Did you know that there are actually 8 sensory systems in your body, not just 5? Our bodies take information in through sensory systems: auditory (sound/hearing), olfactory (smell), gustatory (taste), tactile (touch), vestibular (movement), proprioception (input from muscles and joints), and interoception (internal sensors indicating physiological conditions).
Sensory Integration is the process your central nervous system goes through when it takes information in from your body’s 8 senses, processes that information, and then responds accordingly. When one’s central nervous system has difficulty processing any of this sensory information, the body’s responses are atypical and can be observed in motor, language, or behavioral skill difficulties. Occupational therapists diagnose these atypicalities as Sensory Processing Disorder or SPD.
When we talk about Sensory Processing Dysfunction (SPD), occupational therapists diagnose 3 subtypes of SPD: sensory modulation disorder, sensory-based motor disorder, and sensory discrimination disorder. Each subtype is characterized by different deficit areas that will advise treatment for your child.
For more information on the differences between these three types of SPD, check out the STAR Institute resources here. For more information about sensory integration therapy, check out Harkla’s article here.
SENSORY PROCESSING DYSFUNCTION & AUTISM
The STAR institute estimates, based on their research, that 75% of children with autism have “significant symptoms of sensory processing disorder.” Given that high correlation and comorbidity rate, we need to talk about how sensory processing disorder manifests in people with autism and how to support sensory processing to help them make sense of it all.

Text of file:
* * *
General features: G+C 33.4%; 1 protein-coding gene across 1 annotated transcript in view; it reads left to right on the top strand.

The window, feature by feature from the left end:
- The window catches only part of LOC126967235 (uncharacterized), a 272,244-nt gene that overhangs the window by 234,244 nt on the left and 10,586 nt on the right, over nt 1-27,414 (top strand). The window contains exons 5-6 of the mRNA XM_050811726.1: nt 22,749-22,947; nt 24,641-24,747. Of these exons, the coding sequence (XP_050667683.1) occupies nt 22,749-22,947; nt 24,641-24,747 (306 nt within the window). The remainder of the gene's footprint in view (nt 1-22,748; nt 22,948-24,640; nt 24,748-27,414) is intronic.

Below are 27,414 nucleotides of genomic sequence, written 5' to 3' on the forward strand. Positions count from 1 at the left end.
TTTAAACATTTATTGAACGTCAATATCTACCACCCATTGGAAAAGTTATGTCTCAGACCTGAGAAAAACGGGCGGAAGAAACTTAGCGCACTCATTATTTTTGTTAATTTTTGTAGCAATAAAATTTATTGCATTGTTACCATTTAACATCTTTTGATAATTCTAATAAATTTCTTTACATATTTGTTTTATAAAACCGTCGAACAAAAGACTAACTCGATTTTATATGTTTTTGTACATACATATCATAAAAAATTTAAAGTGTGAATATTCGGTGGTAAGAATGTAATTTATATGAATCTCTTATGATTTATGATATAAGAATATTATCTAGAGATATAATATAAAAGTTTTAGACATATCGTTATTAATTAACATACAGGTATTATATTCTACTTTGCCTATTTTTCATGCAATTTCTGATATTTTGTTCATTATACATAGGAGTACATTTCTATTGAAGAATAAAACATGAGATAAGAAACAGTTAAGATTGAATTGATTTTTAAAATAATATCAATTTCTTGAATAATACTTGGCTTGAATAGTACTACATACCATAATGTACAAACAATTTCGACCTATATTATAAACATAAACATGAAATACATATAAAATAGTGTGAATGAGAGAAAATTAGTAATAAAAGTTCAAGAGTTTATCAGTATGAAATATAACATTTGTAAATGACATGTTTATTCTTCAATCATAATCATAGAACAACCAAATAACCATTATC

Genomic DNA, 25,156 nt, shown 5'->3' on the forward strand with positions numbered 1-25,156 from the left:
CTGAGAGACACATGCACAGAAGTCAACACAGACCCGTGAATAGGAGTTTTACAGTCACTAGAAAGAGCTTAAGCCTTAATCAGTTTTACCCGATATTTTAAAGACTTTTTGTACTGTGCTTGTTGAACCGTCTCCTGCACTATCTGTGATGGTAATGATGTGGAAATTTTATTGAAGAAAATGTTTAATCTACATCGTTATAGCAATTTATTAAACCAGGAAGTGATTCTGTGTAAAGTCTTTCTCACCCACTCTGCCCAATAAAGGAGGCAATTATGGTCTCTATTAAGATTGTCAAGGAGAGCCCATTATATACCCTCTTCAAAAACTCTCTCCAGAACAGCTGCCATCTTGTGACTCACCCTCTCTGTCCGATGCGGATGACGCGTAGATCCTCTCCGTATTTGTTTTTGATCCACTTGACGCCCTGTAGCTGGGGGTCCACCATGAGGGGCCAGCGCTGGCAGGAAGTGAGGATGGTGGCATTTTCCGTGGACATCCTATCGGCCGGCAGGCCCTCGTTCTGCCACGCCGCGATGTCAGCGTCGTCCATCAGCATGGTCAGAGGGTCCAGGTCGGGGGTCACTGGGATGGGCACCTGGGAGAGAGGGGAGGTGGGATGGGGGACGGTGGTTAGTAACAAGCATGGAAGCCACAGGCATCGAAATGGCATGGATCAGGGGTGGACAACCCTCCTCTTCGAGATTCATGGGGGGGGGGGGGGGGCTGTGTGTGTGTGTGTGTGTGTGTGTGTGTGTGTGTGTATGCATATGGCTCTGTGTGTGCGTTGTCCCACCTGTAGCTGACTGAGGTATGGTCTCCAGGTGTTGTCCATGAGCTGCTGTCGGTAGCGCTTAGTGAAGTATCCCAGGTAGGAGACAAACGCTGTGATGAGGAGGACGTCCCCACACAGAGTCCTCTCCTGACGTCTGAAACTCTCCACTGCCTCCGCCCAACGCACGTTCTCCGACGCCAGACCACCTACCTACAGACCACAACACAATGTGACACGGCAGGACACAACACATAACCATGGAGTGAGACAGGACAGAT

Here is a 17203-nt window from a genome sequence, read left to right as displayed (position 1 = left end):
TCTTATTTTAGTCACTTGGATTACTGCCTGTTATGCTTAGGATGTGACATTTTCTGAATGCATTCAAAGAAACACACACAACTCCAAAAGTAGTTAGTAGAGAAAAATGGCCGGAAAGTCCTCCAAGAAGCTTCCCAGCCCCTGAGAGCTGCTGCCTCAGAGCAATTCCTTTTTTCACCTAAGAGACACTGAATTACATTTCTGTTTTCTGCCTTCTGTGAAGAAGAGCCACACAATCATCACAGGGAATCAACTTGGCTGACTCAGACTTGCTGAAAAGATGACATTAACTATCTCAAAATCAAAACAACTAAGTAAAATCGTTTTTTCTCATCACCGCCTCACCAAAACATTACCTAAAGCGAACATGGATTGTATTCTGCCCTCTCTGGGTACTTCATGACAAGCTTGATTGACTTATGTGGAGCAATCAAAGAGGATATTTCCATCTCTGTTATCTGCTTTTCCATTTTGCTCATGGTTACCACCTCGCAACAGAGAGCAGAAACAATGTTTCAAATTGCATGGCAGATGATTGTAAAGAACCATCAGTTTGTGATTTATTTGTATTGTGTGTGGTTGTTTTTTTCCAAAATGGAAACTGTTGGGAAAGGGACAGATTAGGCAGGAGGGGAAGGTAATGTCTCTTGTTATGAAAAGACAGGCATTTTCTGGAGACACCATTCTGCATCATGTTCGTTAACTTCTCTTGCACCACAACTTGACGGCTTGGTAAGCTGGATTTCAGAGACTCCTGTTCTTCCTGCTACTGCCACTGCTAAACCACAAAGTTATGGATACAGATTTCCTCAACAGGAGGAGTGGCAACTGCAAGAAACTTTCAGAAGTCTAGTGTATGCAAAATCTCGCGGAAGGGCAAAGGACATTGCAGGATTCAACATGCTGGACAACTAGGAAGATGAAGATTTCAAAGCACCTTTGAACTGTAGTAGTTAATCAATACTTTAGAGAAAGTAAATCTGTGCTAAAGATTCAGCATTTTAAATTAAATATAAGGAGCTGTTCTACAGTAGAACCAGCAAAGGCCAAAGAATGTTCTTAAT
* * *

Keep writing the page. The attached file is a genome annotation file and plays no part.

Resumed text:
For people with autism, the sensory processing dysfunction can manifest in language delays or deficits, fine and gross motor delays, strong sensory interests, sensory aversions, an inability to interact with people and objects, an inability to stay within an interaction, repetitive sensory stereotypies (stimming), and much more. Now consider how many of those symptoms of sensory processing were also mentioned in the diagnostic criteria of the DSM-5. It’s no wonder that a multi-sensory approach to programming for children with autism is effective! Sensory integration therapy can minimize some of these symptoms of autism by improving sensory processing skills.
SUPPORTING SENSORY NEEDS IN YOUR CHILD WITH AUTISM
If you’ve read any of Harkla’s blog articles on Autism and Sensory Processing, you probably have a solid basic understanding of the language occupational therapists frequently speak! If not, start your researching here. You’ll read about:
Designing a “Sensory Diet” that works for you and your child
Assembling a “Sensory Tool Box” of activities and equipment that can be used at home and on-the-go
Some of the top Sensory Toys, Stim-Toys, and Fidgets to improve self-regulation
Sensory Integration Therapy
Sleep Issues, Autism, and how to support sleep with sensory input like weighted blankets
Let us at Harkla know how else we can support you, your child with autism, and how to address these sensory issues!